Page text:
... In [11], angles and distances are computed using the landmarks detected in the face and Gabor filters are used to describe the face texture. Likewise, [12] and [13] compute a set of geometric features from landmarks, and use Histogram of Oriented Gradients (HOG) as appearance features. On the contrary, [14] only computes Scale Invariant Feature Transform (SIFT) from landmarks. ...
... On the contrary, there has been a lot of proposed models for AU intensity estimation. For example, [12] used regression, [13] applied metric learning, [11] employed kernel subclass discriminant analysis, [19] used ordinal regression, and [2] applied a multiclass classification. ...
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Conference Paper
This paper presents an unified convolutional neural network (CNN), named AUMPNet, to perform both Action Units (AUs) detection and intensity estimation on facial images with multiple poses. Although there are a variety of methods in the literature designed for facial expression analysis, only few of them can handle head pose variations. Therefore, it is essential to develop new models to work on non-frontal face images, for instance, those obtained from unconstrained environments. In order to cope with problems raised by pose variations, an unique CNN, based on region and multitask learning, is proposed for both AU detection and intensity estimation tasks. Also, the available head pose information was added to the multitask loss as a constraint to the network optimization, pushing the network towards learning better representations. As opposed to current approaches that require ad hoc models for every single AU in each task, the proposed network simultaneously learns AU occurrence and intensity levels for all AUs. The AUMPNet was evaluated on an extended version of the BP4D-Spontaneous database, which was synthesized into nine different head poses and made available to FG 2017 Facial Expression Recognition and Analysis Challenge (FERA 2017) participants. The achieved results surpass the FERA 2017 baseline, using the challenge metrics, for AU detection by 0.054 in F 1-score and 0.182 in ICC(3, 1) for intensity estimation.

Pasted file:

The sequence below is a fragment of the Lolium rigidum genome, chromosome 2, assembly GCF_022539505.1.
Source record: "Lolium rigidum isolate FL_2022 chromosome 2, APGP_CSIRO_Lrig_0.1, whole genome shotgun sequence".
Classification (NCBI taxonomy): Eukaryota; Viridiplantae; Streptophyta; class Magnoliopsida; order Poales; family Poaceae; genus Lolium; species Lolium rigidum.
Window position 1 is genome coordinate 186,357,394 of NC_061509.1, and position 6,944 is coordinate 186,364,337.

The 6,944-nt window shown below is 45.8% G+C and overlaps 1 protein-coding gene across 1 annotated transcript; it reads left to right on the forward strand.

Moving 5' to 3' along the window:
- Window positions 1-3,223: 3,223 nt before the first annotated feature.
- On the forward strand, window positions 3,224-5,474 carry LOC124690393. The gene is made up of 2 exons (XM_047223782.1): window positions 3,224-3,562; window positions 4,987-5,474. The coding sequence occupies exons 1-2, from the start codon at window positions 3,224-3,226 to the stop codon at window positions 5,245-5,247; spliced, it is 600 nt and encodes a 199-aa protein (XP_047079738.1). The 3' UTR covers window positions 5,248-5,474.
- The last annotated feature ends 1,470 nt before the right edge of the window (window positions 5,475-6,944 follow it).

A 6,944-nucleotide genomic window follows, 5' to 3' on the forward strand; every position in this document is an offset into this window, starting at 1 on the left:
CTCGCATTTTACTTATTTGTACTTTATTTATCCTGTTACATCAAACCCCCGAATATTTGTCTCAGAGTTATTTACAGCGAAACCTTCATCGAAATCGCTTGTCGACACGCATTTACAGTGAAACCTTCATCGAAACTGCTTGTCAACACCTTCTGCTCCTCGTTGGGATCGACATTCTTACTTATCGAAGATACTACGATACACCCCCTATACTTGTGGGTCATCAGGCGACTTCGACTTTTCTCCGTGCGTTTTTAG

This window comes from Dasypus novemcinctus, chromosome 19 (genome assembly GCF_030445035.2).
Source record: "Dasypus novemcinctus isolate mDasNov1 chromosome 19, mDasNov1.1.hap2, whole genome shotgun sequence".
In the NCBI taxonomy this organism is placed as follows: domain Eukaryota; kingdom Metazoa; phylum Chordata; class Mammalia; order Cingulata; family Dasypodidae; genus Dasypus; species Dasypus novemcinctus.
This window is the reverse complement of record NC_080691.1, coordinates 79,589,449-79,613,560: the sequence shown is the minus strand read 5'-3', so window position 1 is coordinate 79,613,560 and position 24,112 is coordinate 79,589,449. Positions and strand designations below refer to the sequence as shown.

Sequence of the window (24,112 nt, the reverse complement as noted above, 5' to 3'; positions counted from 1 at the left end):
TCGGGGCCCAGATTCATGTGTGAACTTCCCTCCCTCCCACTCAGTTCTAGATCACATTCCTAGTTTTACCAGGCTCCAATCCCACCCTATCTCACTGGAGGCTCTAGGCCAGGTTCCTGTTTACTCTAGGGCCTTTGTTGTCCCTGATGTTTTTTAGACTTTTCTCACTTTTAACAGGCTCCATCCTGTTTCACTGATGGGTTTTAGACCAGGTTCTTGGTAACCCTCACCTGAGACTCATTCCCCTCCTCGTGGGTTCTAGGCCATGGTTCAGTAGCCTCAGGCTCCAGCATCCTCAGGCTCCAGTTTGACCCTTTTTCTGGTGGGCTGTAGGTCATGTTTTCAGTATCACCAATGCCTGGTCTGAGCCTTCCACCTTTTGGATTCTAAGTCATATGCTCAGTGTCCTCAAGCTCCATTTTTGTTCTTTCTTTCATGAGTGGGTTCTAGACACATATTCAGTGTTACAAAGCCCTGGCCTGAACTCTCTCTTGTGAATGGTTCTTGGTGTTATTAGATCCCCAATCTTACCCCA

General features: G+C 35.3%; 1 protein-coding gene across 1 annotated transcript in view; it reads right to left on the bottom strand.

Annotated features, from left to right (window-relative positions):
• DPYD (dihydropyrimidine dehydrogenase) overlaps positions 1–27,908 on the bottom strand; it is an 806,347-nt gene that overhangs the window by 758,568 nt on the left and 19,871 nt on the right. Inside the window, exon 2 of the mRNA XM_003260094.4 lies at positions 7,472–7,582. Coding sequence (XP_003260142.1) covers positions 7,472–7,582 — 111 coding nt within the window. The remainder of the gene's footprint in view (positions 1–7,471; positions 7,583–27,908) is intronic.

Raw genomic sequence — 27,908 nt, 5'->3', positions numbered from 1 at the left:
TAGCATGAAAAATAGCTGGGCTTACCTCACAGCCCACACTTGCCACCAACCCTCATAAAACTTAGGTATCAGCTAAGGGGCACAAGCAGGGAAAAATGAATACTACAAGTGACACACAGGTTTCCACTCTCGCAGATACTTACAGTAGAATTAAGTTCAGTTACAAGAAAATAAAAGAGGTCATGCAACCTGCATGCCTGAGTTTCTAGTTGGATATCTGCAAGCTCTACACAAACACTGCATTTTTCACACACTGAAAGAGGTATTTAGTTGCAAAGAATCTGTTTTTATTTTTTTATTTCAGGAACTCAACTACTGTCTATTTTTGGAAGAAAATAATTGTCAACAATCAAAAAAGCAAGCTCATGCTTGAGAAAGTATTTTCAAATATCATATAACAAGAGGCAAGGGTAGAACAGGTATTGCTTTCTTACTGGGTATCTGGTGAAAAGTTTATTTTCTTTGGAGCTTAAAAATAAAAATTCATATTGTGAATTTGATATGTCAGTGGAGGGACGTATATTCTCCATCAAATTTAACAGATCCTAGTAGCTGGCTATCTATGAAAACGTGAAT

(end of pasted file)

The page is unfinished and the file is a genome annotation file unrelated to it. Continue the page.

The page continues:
... These levels of intensity are also important in analyzing facial expression dynamics (changes of intensity over time) which goal is to detect onset, apex and offset of facial expressions [1], [2]. Detection of AUs can be handled using geometric features from facial fiducial points (landmarks) [11], appearance features [2], [12], or a combination of both [1], [13]. ...
... After feature extraction, they used Laplacian Eigenmap and Principal Component Analysis (PCA) for dimensionality reduction. For the prediction of smile intensity they evaluated Support Vector Regression (SVR), binary Support Vector Machines (SVMs), and multi- Nicolle et al. [13] worked on facial action unit prediction using shape and appearance features. The shape features were extracted from 49 landmarks. ...